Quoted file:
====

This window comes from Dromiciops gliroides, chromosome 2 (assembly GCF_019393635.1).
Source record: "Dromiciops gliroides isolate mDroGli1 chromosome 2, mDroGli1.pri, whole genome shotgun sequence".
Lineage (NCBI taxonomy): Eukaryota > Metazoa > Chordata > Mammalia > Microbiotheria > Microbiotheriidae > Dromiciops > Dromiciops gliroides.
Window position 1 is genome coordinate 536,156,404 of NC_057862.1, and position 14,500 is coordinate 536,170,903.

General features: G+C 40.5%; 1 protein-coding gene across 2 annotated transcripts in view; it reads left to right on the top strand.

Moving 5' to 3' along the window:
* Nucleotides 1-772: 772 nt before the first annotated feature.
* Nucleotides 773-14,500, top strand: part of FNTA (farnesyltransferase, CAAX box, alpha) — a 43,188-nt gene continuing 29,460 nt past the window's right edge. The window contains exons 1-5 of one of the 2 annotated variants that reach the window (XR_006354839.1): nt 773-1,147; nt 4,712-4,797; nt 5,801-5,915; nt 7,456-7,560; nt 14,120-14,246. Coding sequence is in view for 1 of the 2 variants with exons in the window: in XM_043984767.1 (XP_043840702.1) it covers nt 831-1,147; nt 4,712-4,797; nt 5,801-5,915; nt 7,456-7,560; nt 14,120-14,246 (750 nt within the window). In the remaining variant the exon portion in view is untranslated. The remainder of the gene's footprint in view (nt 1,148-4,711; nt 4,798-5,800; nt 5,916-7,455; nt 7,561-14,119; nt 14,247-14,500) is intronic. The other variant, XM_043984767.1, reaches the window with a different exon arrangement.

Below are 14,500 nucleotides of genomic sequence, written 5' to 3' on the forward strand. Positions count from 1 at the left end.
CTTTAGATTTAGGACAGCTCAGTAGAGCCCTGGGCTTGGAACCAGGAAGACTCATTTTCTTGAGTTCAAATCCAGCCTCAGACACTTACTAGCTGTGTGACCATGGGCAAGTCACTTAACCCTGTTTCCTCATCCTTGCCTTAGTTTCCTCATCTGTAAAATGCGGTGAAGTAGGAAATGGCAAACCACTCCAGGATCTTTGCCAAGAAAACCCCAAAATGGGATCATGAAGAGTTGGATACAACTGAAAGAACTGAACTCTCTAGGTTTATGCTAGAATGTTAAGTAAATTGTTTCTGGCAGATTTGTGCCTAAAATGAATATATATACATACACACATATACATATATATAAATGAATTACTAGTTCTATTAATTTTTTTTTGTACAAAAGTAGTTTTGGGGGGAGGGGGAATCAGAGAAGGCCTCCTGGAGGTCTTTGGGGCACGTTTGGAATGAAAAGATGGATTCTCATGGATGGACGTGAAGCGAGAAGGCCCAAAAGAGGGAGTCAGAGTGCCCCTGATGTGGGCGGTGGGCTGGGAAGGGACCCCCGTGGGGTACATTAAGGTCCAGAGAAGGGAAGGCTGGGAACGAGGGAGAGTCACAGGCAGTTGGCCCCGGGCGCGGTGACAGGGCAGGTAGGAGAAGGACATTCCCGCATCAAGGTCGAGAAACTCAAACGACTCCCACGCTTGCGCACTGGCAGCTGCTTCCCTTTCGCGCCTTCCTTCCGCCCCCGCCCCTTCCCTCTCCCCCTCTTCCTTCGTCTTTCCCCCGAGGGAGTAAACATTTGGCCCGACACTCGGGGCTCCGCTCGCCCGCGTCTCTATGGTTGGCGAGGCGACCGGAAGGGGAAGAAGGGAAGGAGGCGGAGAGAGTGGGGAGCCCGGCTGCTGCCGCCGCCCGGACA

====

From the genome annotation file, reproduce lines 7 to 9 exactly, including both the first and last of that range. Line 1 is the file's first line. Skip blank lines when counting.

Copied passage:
* Nucleotides 1-772: 772 nt before the first annotated feature.
* Nucleotides 773-14,500, top strand: part of FNTA (farnesyltransferase, CAAX box, alpha) — a 43,188-nt gene continuing 29,460 nt past the window's right edge. The window contains exons 1-5 of one of the 2 annotated variants that reach the window (XR_006354839.1): nt 773-1,147; nt 4,712-4,797; nt 5,801-5,915; nt 7,456-7,560; nt 14,120-14,246. Coding sequence is in view for 1 of the 2 variants with exons in the window: in XM_043984767.1 (XP_043840702.1) it covers nt 831-1,147; nt 4,712-4,797; nt 5,801-5,915; nt 7,456-7,560; nt 14,120-14,246 (750 nt within the window). In the remaining variant the exon portion in view is untranslated. The remainder of the gene's footprint in view (nt 1,148-4,711; nt 4,798-5,800; nt 5,916-7,455; nt 7,561-14,119; nt 14,247-14,500) is intronic. The other variant, XM_043984767.1, reaches the window with a different exon arrangement.

Below are 14,500 nucleotides of genomic sequence, written 5' to 3' on the forward strand. Positions count from 1 at the left end.